Review of Ideal World at Ashland Film Festival

Image from the movie Ideal World which played at the Ashland Film Festival

Ideal World is an interesting documentary from Glen Thomas about the virtual world Second Life.   Second Life, as most know, is a virtual world game created by a company called Linden Labs.   The founder of Linden Labs, Philip Rosedale, created a fantasy world where you could create your virtual self (avatar) to look however you want, and truly live out a virtual life in an ever-expanding world.

In the virtual world of Second Life, you can build and own your own house, drive cars, play games and even fly around as if you’re in a dream.   This may sound extraordinarily geeky to most, but there are some who find happiness in this realm and take it very seriously.

Thomas focusses much of his documentary on a a woman who goes by the name of Nephilaine who created her own line of fashion for avatars called Pixel Dolls.   By examining the story of Nephilaine, we get introduced to an economic world most never knew existed.

The game of Second Life includes it’s own currency, known as Linden Dollars, or just L in the game.   Each character is given a small amount of Linden each week.   Those who wish to have more can exchange U.S. currency for Linden.   This is where this world takes on a whole other realm of reality.

It has become an actual business for people to operate a business inside the virtual world of Second Life.   And when I say “actual business†, I mean that people earn a living in their virtual business that supports them in the real world.   In one especially interesting scene, Nephiaine tells the story of the first time she cashed out some of her Linden.   She used the money to order a new computer.   So without ever touching cash, she earned money in a virtual world, and somehow ended up with a real computer being delivered to her living room.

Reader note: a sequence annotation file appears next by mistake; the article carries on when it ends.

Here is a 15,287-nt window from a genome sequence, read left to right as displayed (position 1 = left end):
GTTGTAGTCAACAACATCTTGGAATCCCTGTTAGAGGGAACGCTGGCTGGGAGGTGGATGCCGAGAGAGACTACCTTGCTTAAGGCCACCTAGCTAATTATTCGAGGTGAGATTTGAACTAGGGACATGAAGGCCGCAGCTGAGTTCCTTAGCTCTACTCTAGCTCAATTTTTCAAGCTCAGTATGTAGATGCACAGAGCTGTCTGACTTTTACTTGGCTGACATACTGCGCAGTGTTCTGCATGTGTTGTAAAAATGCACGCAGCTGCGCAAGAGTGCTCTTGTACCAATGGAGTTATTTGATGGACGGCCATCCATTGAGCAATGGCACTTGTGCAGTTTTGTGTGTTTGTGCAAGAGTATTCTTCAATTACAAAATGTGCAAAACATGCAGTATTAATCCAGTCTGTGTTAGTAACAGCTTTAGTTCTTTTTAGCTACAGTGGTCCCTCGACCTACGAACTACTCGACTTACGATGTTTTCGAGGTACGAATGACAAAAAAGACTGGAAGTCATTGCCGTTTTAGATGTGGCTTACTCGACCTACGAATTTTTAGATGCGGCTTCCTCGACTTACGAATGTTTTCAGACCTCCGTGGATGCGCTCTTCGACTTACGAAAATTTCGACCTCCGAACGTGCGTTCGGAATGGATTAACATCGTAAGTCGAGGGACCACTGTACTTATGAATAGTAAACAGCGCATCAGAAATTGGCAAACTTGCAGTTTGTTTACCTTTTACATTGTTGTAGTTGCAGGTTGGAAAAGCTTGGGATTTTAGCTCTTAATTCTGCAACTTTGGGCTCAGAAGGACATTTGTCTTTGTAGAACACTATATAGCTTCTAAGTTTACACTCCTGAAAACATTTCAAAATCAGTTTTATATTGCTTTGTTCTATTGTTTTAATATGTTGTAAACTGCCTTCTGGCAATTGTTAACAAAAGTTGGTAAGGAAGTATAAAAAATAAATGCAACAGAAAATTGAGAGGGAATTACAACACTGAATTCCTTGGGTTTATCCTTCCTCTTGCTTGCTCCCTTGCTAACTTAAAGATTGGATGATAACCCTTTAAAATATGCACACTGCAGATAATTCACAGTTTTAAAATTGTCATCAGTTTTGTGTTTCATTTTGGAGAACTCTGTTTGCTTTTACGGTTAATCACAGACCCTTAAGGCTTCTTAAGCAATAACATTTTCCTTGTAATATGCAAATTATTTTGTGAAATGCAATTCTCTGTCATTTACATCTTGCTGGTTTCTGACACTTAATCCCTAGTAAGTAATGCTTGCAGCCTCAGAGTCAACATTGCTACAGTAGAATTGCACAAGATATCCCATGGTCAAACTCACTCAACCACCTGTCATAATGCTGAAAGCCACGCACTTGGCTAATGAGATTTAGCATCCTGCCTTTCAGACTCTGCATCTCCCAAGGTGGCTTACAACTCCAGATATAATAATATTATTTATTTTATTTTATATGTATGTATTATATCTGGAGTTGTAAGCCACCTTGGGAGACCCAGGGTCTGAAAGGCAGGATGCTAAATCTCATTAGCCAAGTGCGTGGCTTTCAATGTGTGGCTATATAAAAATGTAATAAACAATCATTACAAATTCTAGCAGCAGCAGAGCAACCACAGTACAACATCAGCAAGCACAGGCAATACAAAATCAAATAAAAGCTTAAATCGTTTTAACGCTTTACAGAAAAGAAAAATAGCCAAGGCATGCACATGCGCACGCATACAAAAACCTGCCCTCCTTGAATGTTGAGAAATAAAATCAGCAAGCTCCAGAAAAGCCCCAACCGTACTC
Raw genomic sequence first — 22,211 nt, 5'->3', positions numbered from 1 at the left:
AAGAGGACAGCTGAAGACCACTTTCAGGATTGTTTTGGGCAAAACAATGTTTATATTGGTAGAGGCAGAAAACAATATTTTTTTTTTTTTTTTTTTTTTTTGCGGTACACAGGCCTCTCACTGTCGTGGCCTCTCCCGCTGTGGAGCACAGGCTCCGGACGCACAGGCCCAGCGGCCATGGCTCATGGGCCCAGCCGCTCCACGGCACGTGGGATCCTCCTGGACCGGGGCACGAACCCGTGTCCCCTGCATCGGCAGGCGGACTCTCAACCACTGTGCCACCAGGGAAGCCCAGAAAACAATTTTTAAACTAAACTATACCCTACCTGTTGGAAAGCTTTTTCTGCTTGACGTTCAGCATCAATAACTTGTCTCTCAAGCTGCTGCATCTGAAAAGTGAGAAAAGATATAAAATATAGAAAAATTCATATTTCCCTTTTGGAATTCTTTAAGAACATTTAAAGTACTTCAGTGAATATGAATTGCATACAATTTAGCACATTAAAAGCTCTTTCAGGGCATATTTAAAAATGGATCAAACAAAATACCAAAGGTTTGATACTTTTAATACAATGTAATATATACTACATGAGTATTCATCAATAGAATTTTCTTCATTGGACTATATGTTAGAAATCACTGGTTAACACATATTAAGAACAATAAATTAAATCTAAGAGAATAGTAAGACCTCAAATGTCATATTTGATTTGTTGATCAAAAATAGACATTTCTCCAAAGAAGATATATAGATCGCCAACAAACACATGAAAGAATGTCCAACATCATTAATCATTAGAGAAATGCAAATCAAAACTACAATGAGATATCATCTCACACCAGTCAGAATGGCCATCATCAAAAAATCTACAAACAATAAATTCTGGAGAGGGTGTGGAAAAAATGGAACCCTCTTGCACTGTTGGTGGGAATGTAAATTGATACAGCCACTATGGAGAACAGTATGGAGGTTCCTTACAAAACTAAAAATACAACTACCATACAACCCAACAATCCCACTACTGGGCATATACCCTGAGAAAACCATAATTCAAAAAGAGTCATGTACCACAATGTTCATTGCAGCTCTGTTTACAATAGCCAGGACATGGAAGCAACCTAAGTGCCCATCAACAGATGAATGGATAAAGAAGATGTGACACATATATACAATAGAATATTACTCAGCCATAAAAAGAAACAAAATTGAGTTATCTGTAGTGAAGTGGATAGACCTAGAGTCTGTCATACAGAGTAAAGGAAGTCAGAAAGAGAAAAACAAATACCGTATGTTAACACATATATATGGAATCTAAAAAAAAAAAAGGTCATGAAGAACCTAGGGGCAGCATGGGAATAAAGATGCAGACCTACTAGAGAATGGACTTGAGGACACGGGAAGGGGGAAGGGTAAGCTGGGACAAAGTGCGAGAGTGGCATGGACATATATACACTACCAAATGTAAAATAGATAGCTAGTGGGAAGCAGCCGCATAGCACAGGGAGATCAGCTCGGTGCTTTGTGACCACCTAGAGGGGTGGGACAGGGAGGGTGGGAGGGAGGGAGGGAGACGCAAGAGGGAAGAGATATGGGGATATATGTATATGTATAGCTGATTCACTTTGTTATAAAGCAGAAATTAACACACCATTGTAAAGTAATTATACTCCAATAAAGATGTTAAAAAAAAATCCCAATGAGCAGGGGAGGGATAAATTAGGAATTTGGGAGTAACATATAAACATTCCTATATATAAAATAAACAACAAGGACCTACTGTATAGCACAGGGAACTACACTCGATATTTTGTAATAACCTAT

Image of designs from Pixel Dolls, the fashion designer within Second Life
This is just one of the interesting examples from this film about how Second Life has taken on it’s own economic existence, complete with tax revolts from citizens, to land barons, and even a legal system created by users to help solve property disputes and others laws within the game.

I’m not a Second Life member.   I played around with it for a few hours a couple years ago, but it didn’t really catch on for me.   I have enough problems with my first life to not start worrying about my virtual taxes.   But I have no doubt that what these passionate users are doing is blazing a trial for something more mainstream down the road.   When you start thinking out of the box of what we consider “the real world†, you can almost see a time when we conduct a certain amount of business online through a virtual world.   We buy our music online, so how unusual would it be to have a virtual store where you can browse and ask questions using an avatar.   Or how about working towards a degree from an online university where your avatar sits in class and then goes to a frat party.

I have even heard of people getting therapy of legal advice through professionals in the game.   It’s hard to imagine how this interface would work so that it would be accepted by the masses, but thats not saying it couldn’t happen.

Watching the movie I was reminded of a conference I attended a few years back about VoIP.   One of the demonstrations was a group AA meeting conducted through a VoIP chat room.   We were able to hear a man who was obviously in a lot of pain admit to himself and others for the first time that he was an alcoholic.   This was a call he made in the middle of the night, and found other people ready to listen.   I guess what makes me find these two items similar is that the value of technology always leaps forward when they become infused with the human spirit.   It’s in the way we use technology that can make it special.   Twitter is just a way to IM or SMS to a blog, until you use it to coordinate with friends at an event, or it connects you closer to a friend because a common interest is discovered.   Facebook is just a simple webpage that links to friends, until I use it to talk directly to an author of a book I enjoyed, and even see the people in his life that are part of that book.   Technology is most exciting when it really effects lives, and in that sense, Second Life is very exciting.

The documentary was very good.   I would give it a 3.5 out of 5.

[tags]ideal world, second life, ashland film festival, linden labs, philip rosedale, pixel dolls, glen thomas[/tags]

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